Posts Tagged ‘art in New York City’

A controversial mural depicts an unequal city

March 18, 2013

In 1931, the two-year-old Museum of Modern Art planned a show that would feature the work of Mexican painter Diego Rivera. Known for his socially critical murals in Mexico City, Rivera hunkered down inside a museum studio and created five new murals for the exhibition.

One of those murals, “Frozen Assets,” caused a stir at the time. It was the depths of the Great Depression, and Rivera had something to say about how the city treats its assets.


“The panel’s upper register features a dramatic sequence of largely recognizable skyscrapers, most completed within a few years of Rivera’s arrival in New York,” states this caption on MOMA’s website.

Diegorivera“In the middle section, a steel-and-glass shed serves as a shelter for rows of sleeping men, pointing to the dispossessed labor that made such extraordinary growth possible during a period of economic turmoil. Below, a bank’s waiting room accommodates a guard, a clerk, and a trio of figures eager to inspect their mounting assets in the vault beyond.”

That shelter Rivera depicted was the Municipal Lodging House, built in 1909 on a pier on East 25th Street for indigent men, women, and children.

“Rivera’s jarring vision of the city—in which the masses trudge to work, the homeless are warehoused, and the wealthy squirrel away their money—struck a chord in 1932, in the midst of the Great Depression,” states MOMA.

MOMA exhibited Frozen Assets and other works by Rivera in 2011, also a year of rising concern about economic equality.

A fresh blanket of snow on a New York block

January 22, 2012

Robert Henri painted “Snow in New York” in 1902. Writes the National Gallery of Art, where the painting hangs:

“Henri’s Snow in New York depicts ordinary brownstone apartments hemmed in by city blocks of humdrum office buildings. This calm, stable geometry adds to the hush of new-fallen snow.

“The exact date inscribed—March 5, 1902—implies the canvas was painted in a single session. Its on-the-spot observations and spontaneous sketchiness reveal gray slush in the traffic ruts and yellow mud on the horsecart’s wheels.”

Does this Midtown statue look like Mussolini?

January 12, 2012

Recognize this guy? It’s the Art Deco bronze statue of Atlas, the mythological Titan who held up the heavens.

He stands guard outside Rockefeller Center on Fifth Avenue, across from St. Patrick’s Cathedral.

When the statue was unveiled in 1937, some New Yorkers thought they recognized a different face: Benito Mussolini, the Italian fascist dictator.

Naturally this didn’t go over well in the late 1930s. An outcry ensued, and a protest was held.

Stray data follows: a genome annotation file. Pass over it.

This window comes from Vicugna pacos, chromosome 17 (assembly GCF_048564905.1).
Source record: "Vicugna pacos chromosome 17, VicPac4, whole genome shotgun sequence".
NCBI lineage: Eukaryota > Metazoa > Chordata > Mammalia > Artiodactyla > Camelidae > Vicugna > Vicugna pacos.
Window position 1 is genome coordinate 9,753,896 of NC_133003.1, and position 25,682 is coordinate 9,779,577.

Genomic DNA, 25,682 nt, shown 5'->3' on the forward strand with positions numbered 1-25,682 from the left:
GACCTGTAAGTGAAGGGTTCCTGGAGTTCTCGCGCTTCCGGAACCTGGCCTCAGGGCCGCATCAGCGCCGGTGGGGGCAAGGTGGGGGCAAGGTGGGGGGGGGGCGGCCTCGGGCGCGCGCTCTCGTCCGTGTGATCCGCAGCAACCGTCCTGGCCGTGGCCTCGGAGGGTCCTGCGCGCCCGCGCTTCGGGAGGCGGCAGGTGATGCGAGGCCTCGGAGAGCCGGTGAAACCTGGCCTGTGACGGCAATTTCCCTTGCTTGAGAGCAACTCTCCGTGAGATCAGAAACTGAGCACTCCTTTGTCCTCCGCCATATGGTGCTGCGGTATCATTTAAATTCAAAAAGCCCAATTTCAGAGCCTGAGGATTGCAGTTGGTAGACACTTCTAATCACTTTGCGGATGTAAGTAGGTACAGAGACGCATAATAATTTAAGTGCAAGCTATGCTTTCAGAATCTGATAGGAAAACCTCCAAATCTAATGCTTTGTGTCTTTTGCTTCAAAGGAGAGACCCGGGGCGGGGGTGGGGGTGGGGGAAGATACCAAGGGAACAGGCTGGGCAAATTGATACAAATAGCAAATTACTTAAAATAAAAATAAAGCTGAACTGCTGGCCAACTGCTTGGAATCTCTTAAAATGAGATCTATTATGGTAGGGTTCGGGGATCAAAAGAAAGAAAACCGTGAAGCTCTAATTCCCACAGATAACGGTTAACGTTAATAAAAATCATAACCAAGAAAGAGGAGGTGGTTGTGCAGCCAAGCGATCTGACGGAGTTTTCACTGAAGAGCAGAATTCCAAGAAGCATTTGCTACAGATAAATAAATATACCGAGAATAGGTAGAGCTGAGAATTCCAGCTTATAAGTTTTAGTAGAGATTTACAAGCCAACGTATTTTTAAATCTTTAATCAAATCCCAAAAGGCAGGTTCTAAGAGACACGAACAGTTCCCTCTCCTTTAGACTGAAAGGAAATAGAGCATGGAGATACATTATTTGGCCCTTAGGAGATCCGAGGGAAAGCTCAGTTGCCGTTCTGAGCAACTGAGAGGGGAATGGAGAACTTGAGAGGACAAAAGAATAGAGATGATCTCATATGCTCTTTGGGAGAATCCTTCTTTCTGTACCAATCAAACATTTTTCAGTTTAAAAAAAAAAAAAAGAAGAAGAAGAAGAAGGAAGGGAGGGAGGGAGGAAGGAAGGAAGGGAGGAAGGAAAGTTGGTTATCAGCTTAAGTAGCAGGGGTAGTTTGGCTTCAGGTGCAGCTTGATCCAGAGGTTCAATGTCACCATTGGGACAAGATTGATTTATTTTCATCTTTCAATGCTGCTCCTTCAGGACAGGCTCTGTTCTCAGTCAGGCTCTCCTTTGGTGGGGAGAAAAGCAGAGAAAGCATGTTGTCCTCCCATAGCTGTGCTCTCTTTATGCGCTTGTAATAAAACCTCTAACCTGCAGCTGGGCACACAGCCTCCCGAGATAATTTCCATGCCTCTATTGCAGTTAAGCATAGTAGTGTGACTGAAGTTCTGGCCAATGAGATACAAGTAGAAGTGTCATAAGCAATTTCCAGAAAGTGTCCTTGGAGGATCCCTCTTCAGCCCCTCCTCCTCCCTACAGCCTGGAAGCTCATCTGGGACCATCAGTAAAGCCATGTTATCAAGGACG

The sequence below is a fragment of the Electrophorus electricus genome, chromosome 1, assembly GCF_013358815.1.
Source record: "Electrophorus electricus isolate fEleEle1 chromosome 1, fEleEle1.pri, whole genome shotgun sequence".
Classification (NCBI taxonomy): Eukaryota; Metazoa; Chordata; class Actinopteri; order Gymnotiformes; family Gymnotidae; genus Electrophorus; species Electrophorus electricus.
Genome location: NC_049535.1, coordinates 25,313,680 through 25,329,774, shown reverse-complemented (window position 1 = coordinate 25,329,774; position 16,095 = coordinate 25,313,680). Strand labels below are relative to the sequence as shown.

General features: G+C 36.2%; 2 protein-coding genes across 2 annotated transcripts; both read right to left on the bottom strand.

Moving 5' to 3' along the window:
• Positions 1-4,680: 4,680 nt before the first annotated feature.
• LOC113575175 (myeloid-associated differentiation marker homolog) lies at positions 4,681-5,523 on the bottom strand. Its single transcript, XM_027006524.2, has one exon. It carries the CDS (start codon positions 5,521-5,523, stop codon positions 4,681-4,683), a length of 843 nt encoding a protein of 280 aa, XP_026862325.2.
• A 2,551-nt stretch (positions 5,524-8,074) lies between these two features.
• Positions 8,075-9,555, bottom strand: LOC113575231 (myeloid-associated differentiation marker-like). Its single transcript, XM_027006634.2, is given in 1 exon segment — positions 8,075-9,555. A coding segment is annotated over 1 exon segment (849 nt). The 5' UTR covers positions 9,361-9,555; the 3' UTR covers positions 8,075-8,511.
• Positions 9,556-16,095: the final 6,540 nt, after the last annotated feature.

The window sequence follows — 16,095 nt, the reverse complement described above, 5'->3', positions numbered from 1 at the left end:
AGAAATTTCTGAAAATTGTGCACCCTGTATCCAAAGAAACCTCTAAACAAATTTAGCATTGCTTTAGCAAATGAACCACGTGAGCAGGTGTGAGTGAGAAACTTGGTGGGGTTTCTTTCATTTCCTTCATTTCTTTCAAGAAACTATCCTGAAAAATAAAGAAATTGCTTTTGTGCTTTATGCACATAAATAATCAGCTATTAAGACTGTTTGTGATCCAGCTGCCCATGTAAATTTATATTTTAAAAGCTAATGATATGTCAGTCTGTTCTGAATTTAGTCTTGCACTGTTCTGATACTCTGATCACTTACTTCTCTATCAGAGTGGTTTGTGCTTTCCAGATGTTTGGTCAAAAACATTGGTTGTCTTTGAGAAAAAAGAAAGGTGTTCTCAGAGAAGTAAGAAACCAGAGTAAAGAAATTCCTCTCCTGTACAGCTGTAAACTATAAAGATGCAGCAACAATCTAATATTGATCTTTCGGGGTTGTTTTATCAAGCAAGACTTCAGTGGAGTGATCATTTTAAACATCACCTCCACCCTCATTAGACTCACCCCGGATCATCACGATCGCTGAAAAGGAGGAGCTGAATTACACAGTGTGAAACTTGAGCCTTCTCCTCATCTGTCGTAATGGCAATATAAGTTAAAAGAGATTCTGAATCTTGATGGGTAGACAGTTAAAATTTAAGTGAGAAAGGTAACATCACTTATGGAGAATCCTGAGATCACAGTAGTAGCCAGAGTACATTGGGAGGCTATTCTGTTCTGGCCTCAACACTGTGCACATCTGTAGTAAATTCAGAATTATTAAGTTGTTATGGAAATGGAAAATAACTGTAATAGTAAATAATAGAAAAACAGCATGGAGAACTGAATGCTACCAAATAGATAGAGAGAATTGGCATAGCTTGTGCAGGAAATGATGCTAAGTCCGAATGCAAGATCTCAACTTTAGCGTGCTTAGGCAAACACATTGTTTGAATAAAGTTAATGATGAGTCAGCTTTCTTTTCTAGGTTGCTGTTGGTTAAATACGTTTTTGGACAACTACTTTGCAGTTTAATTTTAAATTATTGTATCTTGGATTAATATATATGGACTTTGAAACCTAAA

“The artists, Lee Lawrie and Rene Chambellan, insisted no such tribute was made, and the issue was eventually forgotten,” wrote Brad Dunn and Daniel Hood in New York: The Unknown City.

Mussolini’s wasn’t the only visage some onlookers saw in the statue. “Others claimed the work resembled Christ when viewed from certain angles,” reports The Great Depression in America: A Cultural Encyclopedia, Volume 2.

[top photo from]

The Brooklyn Museum’s hit art exhibit in 1921

July 15, 2011

Alphonse Mucha’s Art Nouveau style became hugely popular in New York and Europe around the turn of the century, thanks in part to his theatrical posters of top actress Sarah Bernhardt.

Czech-born Mucha even lived in the city for a few years, his 1904 arrival trumpeted by the Daily News, which called him “the greatest decorative artist in the world.”

So when the Brooklyn Museum staged a retrospective of Mucha’s drawings, paintings, and posters in early 1921, about 60,000 New Yorkers packed the museum in January and February to see it.

The success of the exhibit may have had to do with the fact that it was free.

“Alphonse Mucha opted to allow free entry rather than charging each visitor fifty cents,” states the website of the Musuem of Art Nouveau and Art Deco in Spain.

“At the time money collected for admission went to the artist, and for Mucha it would have amounted to a very substantial sum.”

Twilight falls over the Flatiron

October 31, 2008

Luxembourg-born American artist Edward Steichen added color to his 1904 photograph of the Flatiron Building, casting it in a moody, blueish glow.   

Completed in 1902, the Flatiron Building is considered one of New York’s first skyscrapers . . . even though it’s only 22 stories high.

Naked women vs. mythic sea creatures

July 25, 2008

From the facade of a pre-war apartment building in Sheridan Square in the West Village.

They’re so unique and dynamic. Must be a story behind why the architect had them put up.